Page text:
BoI Gives Loans To 7,000 Entrepreneurs In Cross River
The Bank of Industry has disbursed micro-credit loans ranging from N50,000 to N100,000 to over 7,000 beneficiaries in Cross River under the Federal Government’s Enterprise and Empowerment Programme .
According to a statement from the bank, the Executive Director, Micro Enterprise, BoI, Mrs. Toyin Adeniji, stated this recently in Calabar during the presentation of loan certificates to beneficiaries in the state.
Toyin explained that GEEP was one of the social intervention programmes of the Federal Government executed by the BoI to facilitate easy access to interest-free loans for market women, traders, farmers, cooperatives and youths.
She said, “The GEEP programme is the one that touches the hands of the people and has immediate direct impact on their lives. It is also a micro programme, very easy to access and everyone is qualified to access once you are into one commercial business or the other.
“The programme is targeted at market women, artisans, youths and small holder farmers. Today, the government is giving out loans in the region of N50,000 to N100,000. The loans are payable over six months and they are payable in weekly instalment so that it can be easy for the beneficiaries.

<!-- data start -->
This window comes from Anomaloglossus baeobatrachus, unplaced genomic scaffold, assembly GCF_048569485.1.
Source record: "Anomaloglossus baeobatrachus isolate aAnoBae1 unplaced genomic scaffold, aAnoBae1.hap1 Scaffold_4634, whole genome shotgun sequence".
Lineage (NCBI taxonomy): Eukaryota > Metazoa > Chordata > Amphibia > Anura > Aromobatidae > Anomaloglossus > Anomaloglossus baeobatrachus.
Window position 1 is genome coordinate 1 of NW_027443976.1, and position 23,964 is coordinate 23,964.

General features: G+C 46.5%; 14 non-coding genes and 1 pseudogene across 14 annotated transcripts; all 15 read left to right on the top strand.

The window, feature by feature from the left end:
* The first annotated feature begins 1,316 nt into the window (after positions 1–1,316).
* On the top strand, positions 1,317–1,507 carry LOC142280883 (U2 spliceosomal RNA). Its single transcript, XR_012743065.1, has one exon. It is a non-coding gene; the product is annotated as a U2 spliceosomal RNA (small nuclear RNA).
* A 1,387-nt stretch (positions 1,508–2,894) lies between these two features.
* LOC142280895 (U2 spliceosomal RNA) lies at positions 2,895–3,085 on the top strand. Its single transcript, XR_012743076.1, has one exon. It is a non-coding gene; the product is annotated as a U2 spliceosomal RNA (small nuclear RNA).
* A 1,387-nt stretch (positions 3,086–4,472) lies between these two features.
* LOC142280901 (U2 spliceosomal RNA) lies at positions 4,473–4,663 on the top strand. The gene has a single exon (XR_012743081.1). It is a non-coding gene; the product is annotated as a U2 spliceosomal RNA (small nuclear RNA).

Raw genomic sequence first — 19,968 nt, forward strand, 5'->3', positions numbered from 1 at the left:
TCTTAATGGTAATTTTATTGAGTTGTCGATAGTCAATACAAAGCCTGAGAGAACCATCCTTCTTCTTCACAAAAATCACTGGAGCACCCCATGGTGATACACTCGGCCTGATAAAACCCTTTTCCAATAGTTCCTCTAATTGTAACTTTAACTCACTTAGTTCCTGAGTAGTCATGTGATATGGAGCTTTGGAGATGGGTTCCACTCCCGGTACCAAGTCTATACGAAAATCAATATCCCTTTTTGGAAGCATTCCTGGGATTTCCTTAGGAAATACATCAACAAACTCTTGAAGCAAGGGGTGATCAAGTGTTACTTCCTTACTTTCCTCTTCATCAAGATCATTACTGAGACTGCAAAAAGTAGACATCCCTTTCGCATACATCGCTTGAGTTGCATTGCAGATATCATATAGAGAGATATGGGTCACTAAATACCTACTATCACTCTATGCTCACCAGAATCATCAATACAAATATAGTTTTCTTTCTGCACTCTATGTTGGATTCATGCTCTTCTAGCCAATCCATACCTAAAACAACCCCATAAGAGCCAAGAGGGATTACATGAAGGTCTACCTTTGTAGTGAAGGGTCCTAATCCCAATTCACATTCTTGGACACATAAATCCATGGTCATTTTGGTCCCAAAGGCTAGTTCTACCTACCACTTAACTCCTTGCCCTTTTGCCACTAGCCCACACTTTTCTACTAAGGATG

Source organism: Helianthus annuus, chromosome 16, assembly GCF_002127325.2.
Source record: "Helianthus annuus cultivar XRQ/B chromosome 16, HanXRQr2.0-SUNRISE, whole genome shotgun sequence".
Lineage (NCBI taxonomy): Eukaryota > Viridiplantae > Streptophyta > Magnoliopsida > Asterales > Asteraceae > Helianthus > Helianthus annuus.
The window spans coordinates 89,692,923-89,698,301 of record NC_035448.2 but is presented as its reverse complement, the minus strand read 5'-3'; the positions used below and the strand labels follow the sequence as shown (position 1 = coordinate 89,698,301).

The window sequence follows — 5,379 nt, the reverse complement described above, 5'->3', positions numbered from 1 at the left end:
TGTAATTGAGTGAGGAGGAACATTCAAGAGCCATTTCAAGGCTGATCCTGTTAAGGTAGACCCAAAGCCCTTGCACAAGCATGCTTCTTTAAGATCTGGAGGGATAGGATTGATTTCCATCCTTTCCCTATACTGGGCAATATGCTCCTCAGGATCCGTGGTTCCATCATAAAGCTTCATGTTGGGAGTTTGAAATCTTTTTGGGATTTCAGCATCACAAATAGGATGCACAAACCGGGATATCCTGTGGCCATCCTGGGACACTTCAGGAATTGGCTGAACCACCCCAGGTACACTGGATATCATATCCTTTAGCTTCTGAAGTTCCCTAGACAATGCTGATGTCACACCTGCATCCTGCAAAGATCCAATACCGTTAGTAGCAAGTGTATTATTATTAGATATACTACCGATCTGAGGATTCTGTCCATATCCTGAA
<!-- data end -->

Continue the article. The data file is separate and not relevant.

According to her, BoI has been given a task to make sure that the money gets to 1.6 million beneficiaries across Nigeria.
She further said that the bank disbursed about N185m to over 3,840 beneficiaries across 105 associations in Cross River State in 2017.
The Cross River State Commissioner for Women Affairs, Mrs. Stella Odey, was quoted as saying that the initiative had engaged women and youths in the state in meaningful activities.
She said, “I must commend the Federal Government for the laudable initiative of helping our women, artisans, farmers and youths to grow their small businesses.
“Cross River State places premium on the empowerment of women; what we have seen here today shows clearly that the Federal Government is determined to engage the citizens in productive ventures.”